So how did we get from K-Pop and Hollywood films to the miserable conditions of 19th-century factory workers?
Serendipity. A word that was coined a century earlier again, in 1754. On the 28th January, 1754, to be precise.
We can be that precise because it appears in a letter sent by Horace Walpole, an English politician, antiquarian, and all-round man of letters. In literature he is very much connected with one word in particular: gothic, and his novel The Castle of Otranto is the gothic novel. But I’m not going to say any more about that, or about the fascinating character of Horace Walpole, because it is in fact the topic of the next episode of WTTE.
For now, I want to look at the word “serendipity”, one of many words, in fact, that Walpole coined, but the one which I think most would agree is his best. It’s a great word.
So where does it come from?
Well, Walpole actually took it from a much older story, The Three Princes of Serendip. The story is about three princes who are able to workout exact details of a missing camel, despite having never seen it, using Sherlock Holmes-like inferences. And the reference to the great detective here is relevant too, because this same story was later used by Voltaire in his work Zadig. This, in turn, had an important influence on early detectives with almost superhuman analytical power – such as Edgar Allen Poe’s Auguste Dupin, which in turn influenced Doyle. Would you believe I did a whole episode on this. Have a listen to the Words Dunnit live show to find out all about this.
In Walpole’s case he wrote to his friend about a fortuitous coincidence in which he found a connection between two paintings. The story itself, as Walople admits in the letter, is not particularly interesting, but he uses it as an excuse to tell his correspondent all about his new word:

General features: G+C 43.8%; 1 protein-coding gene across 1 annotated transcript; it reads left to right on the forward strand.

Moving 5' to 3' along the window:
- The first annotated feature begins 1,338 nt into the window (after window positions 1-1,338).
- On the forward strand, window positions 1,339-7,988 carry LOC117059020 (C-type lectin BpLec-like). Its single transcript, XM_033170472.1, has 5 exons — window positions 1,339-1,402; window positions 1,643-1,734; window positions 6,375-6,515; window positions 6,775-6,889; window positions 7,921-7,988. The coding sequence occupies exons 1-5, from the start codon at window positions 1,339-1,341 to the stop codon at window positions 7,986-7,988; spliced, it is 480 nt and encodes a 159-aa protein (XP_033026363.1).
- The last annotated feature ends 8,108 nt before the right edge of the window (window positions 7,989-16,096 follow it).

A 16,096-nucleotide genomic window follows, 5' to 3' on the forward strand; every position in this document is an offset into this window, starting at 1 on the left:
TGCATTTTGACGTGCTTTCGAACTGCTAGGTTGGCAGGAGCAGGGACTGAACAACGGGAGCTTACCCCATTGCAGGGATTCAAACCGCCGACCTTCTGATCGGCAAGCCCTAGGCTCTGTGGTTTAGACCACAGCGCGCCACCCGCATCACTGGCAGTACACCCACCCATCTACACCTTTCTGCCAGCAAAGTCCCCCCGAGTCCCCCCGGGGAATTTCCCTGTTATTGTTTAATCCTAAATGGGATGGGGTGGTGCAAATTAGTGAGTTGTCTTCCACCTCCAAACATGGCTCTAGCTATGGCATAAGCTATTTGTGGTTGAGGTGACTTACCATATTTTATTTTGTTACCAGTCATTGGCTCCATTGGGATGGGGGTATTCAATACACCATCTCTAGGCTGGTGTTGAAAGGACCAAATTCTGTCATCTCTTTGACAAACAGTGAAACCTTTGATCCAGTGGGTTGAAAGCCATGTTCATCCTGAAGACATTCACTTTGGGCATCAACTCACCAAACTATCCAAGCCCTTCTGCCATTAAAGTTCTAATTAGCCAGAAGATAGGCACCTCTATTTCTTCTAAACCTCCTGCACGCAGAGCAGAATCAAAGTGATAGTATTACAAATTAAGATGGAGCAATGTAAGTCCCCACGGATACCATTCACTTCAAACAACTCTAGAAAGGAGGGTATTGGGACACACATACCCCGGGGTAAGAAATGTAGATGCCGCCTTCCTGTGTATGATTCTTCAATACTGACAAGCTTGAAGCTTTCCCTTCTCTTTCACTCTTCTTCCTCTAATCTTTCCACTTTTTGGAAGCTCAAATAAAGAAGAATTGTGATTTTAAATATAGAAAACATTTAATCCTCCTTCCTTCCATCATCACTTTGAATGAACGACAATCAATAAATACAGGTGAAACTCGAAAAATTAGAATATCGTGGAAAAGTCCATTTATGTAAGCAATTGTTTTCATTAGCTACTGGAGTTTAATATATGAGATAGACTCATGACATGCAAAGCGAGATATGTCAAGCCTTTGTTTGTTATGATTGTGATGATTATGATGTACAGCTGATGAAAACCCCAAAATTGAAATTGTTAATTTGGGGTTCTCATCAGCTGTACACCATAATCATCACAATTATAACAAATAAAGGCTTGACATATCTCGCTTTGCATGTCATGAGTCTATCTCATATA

“This discovery, indeed, is almost of that kind which I call Serendipity, a very expressive word, which, as I have nothing better to tell you, I shall endeavor to explain to you”
He goes on then to talk about The Three Princes of Serendip and his use of the word.
I think Walpole would be quite pleased, 268 years later, to have a podcast episode devoted entirely to his very expressive word
And that’s it. Back to regular episodes next week, with plenty of Horace Walpole.
There will be more mini episodes like this in the future, but most of them will be excliusivly for supporters of the show. If you’d like to be one of those, you can join HeadStuff+ and become a member. Go to headstuffpodcasts.com
And before you go, I wanted to play you a quick trailer for a show you might like. You may remember I did an episode about the pop culture history of dinosaurs? Well if my toe in the water wasn’t enough for you and you feel like you could do with a more dinosaurs, then check out I Know Dino
That’s it, thanks, as always, for listening and I’ll see you next week.